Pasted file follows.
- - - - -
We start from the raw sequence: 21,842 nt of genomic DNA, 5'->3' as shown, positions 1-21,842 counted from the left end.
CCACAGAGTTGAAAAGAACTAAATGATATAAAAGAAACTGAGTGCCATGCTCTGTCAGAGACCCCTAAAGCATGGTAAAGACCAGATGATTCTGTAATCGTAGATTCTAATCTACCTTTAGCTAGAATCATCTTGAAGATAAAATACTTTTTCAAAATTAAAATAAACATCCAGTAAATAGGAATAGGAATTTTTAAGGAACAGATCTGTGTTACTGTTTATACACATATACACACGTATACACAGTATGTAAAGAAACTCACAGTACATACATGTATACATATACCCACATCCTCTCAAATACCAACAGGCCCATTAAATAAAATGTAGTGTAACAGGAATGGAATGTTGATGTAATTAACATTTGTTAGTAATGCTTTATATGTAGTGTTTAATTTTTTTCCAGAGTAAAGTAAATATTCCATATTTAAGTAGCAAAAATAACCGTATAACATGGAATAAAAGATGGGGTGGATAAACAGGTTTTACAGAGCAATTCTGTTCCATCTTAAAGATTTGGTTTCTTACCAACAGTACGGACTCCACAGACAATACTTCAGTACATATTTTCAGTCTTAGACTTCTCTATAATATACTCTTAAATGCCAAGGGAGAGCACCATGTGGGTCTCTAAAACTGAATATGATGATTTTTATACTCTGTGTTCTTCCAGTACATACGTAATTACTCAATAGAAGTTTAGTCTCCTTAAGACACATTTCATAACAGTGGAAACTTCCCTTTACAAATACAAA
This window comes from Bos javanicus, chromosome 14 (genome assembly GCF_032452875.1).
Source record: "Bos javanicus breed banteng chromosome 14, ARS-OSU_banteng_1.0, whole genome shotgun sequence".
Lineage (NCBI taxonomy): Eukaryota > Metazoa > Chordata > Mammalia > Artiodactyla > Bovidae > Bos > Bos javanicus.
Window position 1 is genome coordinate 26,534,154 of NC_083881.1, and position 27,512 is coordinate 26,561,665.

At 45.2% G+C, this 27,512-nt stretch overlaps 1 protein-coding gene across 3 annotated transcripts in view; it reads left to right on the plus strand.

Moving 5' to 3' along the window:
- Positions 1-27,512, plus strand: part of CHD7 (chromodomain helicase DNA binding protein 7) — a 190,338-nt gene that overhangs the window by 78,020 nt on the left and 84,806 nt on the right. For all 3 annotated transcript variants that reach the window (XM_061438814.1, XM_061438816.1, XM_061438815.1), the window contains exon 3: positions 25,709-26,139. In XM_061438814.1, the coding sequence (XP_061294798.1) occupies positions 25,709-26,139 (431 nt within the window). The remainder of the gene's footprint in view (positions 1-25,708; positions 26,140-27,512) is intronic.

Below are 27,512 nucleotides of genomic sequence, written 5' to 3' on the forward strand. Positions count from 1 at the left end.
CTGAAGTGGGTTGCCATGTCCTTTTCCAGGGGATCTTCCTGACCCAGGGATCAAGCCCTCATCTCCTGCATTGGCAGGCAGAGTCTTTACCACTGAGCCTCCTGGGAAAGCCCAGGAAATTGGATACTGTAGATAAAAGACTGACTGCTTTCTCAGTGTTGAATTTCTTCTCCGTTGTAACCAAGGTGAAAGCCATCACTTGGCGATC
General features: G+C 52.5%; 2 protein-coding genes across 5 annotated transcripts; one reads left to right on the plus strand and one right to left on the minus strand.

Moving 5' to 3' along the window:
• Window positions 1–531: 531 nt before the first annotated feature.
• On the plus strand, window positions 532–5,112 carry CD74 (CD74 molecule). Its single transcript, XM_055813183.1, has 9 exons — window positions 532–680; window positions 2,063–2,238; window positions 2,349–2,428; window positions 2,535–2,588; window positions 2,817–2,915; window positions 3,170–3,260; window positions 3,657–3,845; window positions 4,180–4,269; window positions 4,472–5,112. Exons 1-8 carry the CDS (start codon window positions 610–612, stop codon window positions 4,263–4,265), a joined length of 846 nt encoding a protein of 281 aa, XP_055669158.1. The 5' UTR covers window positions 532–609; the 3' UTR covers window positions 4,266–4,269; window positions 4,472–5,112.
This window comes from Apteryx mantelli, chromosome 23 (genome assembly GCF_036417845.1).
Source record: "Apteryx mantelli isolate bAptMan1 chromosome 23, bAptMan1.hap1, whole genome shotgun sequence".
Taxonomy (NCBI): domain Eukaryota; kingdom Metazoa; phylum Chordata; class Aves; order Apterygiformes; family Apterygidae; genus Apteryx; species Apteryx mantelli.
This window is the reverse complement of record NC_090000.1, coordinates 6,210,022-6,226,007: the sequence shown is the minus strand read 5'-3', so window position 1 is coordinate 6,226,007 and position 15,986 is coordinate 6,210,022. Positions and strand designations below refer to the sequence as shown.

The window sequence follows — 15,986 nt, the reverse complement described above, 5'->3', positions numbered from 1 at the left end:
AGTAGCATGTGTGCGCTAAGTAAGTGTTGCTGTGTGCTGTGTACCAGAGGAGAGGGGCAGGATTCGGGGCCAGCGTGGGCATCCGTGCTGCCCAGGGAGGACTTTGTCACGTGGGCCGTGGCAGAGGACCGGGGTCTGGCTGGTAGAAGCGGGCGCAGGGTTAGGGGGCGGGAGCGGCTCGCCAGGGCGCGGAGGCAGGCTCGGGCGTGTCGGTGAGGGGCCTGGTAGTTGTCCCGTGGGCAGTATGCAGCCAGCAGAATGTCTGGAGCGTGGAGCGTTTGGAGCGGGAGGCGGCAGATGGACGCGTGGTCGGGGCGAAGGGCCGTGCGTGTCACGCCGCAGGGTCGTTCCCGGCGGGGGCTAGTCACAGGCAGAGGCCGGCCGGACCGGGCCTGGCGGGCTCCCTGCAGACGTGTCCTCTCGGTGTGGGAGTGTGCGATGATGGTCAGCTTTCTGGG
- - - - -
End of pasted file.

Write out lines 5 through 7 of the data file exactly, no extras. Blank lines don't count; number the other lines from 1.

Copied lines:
Lineage (NCBI taxonomy): Eukaryota > Metazoa > Chordata > Mammalia > Artiodactyla > Bovidae > Bos > Bos javanicus.
Window position 1 is genome coordinate 26,534,154 of NC_083881.1, and position 27,512 is coordinate 26,561,665.

At 45.2% G+C, this 27,512-nt stretch overlaps 1 protein-coding gene across 3 annotated transcripts in view; it reads left to right on the plus strand.